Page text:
At the Polish presidential election in 2010, following the Smolensk air crash which killed Polish president Lech Kaczyński, Donald Tusk decided not to present his candidature, considered an easy possible victory over PiS leader Jarosław Kaczyński. During the PO primary elections, Bronisław Komorowski defeated the Oxford-educated, PiS defector Foreign Minister Radosław Sikorski. At the polls, Komorowski defeated Jarosław Kaczyński, ensuring PO dominance over the current Polish political landscape.[5]

In November 2010, local elections granted Civic Platform about 30.1 percent of the votes and PiS at 23.2 percent, an increase for the former and a drop for the latter compared to the 2006 elections.[5]

PO succeeded in winning four consecutive elections (a record in post-communist Poland), and Donald Tusk remains as kingmaker. PO's dominance is also a reflection of left-wing weakness and divisions, with PiS suffering a splinter in Autumn 2010.[5] Ahead of the 2011 Parliamentary Elections, the party has shown increasing populism with its leader Donald Tusk, whilst travelling around Poland in the so-called Tuskobus (by some comically referred to as Cyrkobus), concentrating solely on warning Poles of the danger of PiS returning to power and offering little in terms of genuine programme or reforms. The Civic Platform campaign was marred by frequent prostests amongst the general populace, football fans being the foremost.

The 9 October 2011 parliamentary election was won by Civic Platform with 39.18% of the popular vote, 207 of 460 seats in the Sejm, 63 out of 100 seats in the Senate of Poland.

Ideology

The Civic Platform combines liberal conservative stances on the economy with conservative stances on social and ethical issues, including opposition to abortion, same-sex marriage, soft drug decriminalisation, euthanasia, fetal stem cell research, and partially to wide availability of in vitro fertilisation. On the other hand, there is growing social liberal "faction" favoring progressive modernisation of country, social justice, social tolerance (especially civil pacts of solidarity), a social market economy, Flexicurity and environmental sustainability. The party also wants to criminalise gambling.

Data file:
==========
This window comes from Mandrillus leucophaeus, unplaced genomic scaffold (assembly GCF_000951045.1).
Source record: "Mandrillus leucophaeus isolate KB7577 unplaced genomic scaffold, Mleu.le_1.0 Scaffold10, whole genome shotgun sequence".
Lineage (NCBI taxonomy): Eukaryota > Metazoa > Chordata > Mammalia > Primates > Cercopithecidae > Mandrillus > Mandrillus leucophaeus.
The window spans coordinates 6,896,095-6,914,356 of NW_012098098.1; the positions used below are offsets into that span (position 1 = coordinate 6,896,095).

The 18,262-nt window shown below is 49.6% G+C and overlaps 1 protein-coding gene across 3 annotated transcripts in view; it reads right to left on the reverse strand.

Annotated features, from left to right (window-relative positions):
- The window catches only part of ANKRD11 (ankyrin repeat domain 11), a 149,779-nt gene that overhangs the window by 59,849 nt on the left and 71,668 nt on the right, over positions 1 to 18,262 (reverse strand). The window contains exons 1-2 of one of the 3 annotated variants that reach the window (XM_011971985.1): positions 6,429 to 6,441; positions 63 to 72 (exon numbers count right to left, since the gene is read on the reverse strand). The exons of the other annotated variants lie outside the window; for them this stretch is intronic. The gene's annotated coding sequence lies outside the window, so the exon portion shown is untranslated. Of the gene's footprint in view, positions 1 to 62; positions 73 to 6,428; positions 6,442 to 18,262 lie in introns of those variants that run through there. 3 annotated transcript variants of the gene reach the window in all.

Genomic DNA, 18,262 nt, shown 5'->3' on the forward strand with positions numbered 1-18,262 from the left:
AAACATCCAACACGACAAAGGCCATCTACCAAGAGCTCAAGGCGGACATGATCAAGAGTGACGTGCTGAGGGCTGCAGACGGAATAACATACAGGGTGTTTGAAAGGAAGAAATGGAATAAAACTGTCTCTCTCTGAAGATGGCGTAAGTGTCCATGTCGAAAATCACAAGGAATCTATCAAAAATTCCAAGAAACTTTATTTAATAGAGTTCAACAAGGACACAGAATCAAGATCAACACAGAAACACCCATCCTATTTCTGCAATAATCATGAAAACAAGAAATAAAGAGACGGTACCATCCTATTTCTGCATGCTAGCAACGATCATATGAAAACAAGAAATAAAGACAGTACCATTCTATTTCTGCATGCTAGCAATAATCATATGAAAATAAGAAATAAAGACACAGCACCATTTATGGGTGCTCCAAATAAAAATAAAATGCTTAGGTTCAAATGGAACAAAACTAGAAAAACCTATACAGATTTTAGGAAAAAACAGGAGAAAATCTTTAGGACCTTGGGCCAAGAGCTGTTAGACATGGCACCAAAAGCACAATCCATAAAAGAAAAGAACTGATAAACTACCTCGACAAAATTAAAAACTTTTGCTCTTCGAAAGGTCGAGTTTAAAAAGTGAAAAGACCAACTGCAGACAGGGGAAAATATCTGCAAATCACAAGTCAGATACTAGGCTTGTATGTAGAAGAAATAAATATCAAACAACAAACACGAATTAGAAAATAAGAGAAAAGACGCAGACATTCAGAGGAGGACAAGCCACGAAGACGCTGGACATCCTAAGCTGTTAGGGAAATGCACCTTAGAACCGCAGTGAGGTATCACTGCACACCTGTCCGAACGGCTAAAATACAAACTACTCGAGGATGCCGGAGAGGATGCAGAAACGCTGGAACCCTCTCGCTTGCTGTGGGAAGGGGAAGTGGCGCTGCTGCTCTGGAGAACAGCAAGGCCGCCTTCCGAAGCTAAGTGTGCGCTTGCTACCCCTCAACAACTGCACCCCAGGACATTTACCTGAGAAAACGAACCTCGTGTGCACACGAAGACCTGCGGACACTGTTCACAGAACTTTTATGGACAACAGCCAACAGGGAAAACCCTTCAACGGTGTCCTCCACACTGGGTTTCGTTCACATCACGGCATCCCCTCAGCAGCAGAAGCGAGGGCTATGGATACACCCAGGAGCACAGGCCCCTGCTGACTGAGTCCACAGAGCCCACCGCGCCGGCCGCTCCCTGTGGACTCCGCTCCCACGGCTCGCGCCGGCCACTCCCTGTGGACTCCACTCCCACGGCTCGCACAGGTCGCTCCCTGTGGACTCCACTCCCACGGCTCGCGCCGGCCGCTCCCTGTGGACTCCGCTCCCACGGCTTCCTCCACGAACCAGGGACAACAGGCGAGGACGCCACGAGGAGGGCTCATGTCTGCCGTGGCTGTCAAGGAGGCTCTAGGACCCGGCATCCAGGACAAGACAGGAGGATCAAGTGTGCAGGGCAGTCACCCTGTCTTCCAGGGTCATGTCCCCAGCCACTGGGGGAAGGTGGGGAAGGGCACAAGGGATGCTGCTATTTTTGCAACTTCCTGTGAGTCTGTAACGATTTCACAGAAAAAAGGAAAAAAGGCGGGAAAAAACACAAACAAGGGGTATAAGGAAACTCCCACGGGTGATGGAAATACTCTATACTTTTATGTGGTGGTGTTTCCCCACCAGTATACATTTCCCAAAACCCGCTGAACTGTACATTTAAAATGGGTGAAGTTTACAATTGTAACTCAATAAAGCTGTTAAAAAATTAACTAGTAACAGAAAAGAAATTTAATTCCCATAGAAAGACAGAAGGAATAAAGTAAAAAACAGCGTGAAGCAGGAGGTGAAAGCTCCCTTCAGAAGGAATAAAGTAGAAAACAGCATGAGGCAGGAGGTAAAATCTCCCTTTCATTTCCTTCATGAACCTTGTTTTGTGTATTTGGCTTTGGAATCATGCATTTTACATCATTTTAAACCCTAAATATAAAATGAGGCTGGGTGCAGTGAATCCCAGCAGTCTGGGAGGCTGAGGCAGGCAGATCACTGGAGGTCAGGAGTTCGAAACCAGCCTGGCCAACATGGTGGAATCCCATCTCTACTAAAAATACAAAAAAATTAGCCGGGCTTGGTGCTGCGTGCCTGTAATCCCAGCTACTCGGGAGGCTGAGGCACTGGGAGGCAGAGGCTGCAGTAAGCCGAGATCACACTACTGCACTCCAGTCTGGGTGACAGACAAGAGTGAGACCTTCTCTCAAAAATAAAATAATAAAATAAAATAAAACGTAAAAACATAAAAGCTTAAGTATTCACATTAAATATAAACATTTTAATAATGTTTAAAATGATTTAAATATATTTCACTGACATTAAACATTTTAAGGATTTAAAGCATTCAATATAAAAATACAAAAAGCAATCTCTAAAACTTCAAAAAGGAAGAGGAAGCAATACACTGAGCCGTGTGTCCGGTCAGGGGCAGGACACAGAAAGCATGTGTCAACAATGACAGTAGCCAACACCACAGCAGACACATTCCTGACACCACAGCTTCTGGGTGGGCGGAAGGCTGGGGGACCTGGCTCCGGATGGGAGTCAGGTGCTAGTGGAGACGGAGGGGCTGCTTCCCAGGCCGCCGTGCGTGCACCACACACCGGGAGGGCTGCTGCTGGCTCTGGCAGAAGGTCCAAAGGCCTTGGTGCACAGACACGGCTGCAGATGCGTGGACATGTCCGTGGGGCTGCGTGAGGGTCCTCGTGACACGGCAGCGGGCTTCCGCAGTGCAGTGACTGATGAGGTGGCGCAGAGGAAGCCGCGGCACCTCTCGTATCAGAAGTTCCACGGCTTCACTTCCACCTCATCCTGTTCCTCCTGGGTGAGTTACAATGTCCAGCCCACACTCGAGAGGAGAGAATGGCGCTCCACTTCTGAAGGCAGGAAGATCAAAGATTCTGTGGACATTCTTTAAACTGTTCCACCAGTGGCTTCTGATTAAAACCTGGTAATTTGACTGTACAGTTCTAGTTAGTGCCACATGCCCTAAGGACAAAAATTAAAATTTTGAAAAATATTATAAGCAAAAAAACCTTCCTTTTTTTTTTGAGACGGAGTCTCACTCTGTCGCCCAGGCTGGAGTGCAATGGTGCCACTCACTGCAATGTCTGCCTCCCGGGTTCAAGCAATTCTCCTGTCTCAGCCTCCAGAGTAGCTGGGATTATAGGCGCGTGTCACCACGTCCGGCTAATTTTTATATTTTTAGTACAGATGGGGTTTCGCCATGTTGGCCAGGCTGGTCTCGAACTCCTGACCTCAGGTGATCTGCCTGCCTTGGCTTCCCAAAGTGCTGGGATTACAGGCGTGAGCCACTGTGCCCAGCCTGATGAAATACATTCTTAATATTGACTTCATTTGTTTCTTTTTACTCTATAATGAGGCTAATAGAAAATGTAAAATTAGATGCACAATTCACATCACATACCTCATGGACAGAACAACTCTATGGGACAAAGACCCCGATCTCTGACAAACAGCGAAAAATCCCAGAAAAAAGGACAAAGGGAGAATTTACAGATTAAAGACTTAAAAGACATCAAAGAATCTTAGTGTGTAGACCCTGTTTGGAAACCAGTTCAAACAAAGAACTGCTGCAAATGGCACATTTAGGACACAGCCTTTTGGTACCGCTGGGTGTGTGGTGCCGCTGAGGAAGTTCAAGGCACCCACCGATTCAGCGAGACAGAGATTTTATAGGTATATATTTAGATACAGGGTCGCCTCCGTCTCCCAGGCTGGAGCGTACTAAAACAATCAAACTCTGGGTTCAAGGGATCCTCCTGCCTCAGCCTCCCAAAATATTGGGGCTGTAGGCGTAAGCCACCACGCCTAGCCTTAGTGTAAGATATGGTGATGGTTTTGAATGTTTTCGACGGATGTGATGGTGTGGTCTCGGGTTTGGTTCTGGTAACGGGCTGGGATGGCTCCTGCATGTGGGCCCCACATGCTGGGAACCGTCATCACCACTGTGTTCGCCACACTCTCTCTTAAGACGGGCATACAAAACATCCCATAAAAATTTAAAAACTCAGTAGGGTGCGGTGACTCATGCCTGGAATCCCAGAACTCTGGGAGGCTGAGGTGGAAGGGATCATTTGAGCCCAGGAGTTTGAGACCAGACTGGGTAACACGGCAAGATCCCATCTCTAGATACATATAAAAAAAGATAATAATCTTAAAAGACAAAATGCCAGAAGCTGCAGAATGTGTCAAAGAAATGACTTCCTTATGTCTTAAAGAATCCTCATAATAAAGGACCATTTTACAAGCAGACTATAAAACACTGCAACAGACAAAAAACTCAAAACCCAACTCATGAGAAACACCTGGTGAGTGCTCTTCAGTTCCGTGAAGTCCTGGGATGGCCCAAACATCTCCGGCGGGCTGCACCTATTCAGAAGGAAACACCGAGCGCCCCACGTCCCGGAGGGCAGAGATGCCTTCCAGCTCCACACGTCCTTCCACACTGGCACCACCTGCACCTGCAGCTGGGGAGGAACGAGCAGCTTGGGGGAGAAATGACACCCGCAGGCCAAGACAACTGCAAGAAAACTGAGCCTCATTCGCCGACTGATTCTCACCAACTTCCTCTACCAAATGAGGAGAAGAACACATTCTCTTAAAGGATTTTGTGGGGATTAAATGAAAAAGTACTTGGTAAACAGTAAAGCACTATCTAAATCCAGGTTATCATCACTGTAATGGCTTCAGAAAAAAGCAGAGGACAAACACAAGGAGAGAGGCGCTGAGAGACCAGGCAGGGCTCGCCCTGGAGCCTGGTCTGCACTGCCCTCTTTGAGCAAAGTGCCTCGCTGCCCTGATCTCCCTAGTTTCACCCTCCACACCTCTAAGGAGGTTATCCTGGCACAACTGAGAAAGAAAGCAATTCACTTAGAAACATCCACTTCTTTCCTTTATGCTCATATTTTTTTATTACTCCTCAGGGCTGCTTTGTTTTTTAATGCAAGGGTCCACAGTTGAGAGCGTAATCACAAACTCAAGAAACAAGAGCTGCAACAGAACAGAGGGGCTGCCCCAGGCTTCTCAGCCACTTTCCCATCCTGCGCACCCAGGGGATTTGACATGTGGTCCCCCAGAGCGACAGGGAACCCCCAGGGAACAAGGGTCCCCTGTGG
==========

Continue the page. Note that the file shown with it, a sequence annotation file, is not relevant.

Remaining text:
Core proposals from the party programme in the past included privatisation of the remaining public sectors of Polish economy, direct elections of mayors and regional governors, the first-past-the-post electoral system instead of proportional representation, labor law reform, independence over monetary policy by the National Bank of Poland, a 15% flat tax, and the decentralization of the state. As of the third year of Civic Platform's rule, privatisation is creeping with only a few enterprises privatised every year.[6]

Leadership

Chairmen

Current Board

Notable Politcians

See also

References

  1. ^ Hanley, Seán; Szczerbiak, Aleks; Haughton, Tim; Fowler, Brigid (July 2008). "Explaining Comparative Centre—Right Party Success in Post-Communist Central and Eastern Europe". Party Politics 14 (4): 407–434. doi:10.1177/1354068808090253. 
  2. ^ Seleny, Anna (July 2007). "Communism's Many Legacies in East-Central Europe". Journal of Democracy 18 (3): 156–170. doi:10.1353/jod.2007.0056. 
  3. ^ Szczerbiak, Aleks (2006). Jungerstam-Mulders, Susanne. ed. Post-communist EU Member States: Parties and Party Systems. London: Ashgate Publishing. p. 95. ISBN 9780754647126. http://books.google.co.uk/books?id=iNa6l58HNWoC. 
  4. ^ BBC News (2007-10-22): Massive win for Polish opposition
  5. ^ a b c Warsaw Business Journal
  6. ^ http://gb.pl/pieniadz/polityka-pieniezna/przychodu-z-prywatyzacji-w-2009-roku.html

Sources

External links